The project planning must be thorough and take account of external variables - such as manufacturers' lead times on new equipment - and then match those timetables with windows of access to the new site. "You need to make sure you can have the volume [of equipment] you need delivered when you need it," says Lord.<p/>When it comes to the actual move, the physical relocation of desktop machinery can be simply solved through good logistics and communications.
Relocation contractors - pick a firm with a good pedigree and security-vetted staff - are skilled at making sure the right PC arrives on the right desk on the right floor.
The stress comes with the back office migration of data and applications. The main issues during a data migration are the down time associated with a swapover, making sure that the data is 100 per cent consistent before you swapover, and the ability to run in both locations at the same time and conclude testing before you cut off.
That cut-off point is where the high stress comes into play. Underwood recommends executing the switchover swiftly. "If you leave it too long you will see a gradual degradation. It's much better cutting over a number of things in parallel rather than unpicking them one at a time."
It is essential to have proper back up and resilience in place. "When it comes to the switch off, nine times out of 10 you can anticipate what can go wrong and mitigate those risks by having a mirrored piece of equipment on standby or a team of specialists on call," says Underwood.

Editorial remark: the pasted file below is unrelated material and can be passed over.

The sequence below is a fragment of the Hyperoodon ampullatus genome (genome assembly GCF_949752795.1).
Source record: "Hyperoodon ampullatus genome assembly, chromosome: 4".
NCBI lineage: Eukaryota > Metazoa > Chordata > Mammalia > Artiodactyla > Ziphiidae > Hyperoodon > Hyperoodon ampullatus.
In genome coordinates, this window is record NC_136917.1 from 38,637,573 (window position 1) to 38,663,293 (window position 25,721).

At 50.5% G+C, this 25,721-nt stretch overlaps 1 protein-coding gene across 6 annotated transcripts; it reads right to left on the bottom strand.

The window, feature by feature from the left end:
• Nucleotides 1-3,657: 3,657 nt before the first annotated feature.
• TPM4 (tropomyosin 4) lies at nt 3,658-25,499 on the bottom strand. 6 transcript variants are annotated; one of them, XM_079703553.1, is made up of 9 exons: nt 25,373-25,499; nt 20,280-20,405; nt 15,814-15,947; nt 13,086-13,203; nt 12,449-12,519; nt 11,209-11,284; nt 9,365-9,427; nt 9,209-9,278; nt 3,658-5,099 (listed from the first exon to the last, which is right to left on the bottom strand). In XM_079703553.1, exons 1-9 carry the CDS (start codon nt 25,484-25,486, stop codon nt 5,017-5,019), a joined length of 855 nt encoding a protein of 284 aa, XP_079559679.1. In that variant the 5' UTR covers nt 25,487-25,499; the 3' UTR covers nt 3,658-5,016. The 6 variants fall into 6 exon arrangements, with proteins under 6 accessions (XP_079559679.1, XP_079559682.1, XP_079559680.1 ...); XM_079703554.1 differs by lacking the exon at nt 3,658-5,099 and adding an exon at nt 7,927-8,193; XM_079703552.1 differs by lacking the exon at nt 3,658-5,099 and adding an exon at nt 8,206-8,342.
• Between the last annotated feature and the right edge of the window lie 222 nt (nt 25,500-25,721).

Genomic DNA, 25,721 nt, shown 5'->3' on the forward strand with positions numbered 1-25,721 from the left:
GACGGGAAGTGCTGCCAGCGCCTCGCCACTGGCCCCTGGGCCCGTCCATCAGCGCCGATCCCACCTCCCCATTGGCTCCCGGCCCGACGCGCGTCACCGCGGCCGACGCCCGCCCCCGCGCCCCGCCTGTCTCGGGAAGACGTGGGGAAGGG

It is a fact of human nature that where there is change, there is resistance. The relocation project management team must be prepared to understand and address people's concerns, be it job security, commuting problems or quibbles over parking spaces.
Staff involvement, from open days, newsletter and suggestion boxes, can be key to overcoming this resistance. "The main issues to do with relocation are seldom to do with IT or networks but usually to do with people," says Lovell-Read. "With any kind of business transformation, whether it's buying a company or moving office, if you forget about the people engagement, you do so at your peril."
Underwood agrees: "With a physical relocation you can predict what might go wrong and you can legislate for that, but you can't do the same with people. The people cut-over can be even more important than the data cut-over."
How to manage a move successfully with minimum disruption.
Why you need to plan to accomodate change.
What are ways to overcome staff resistance.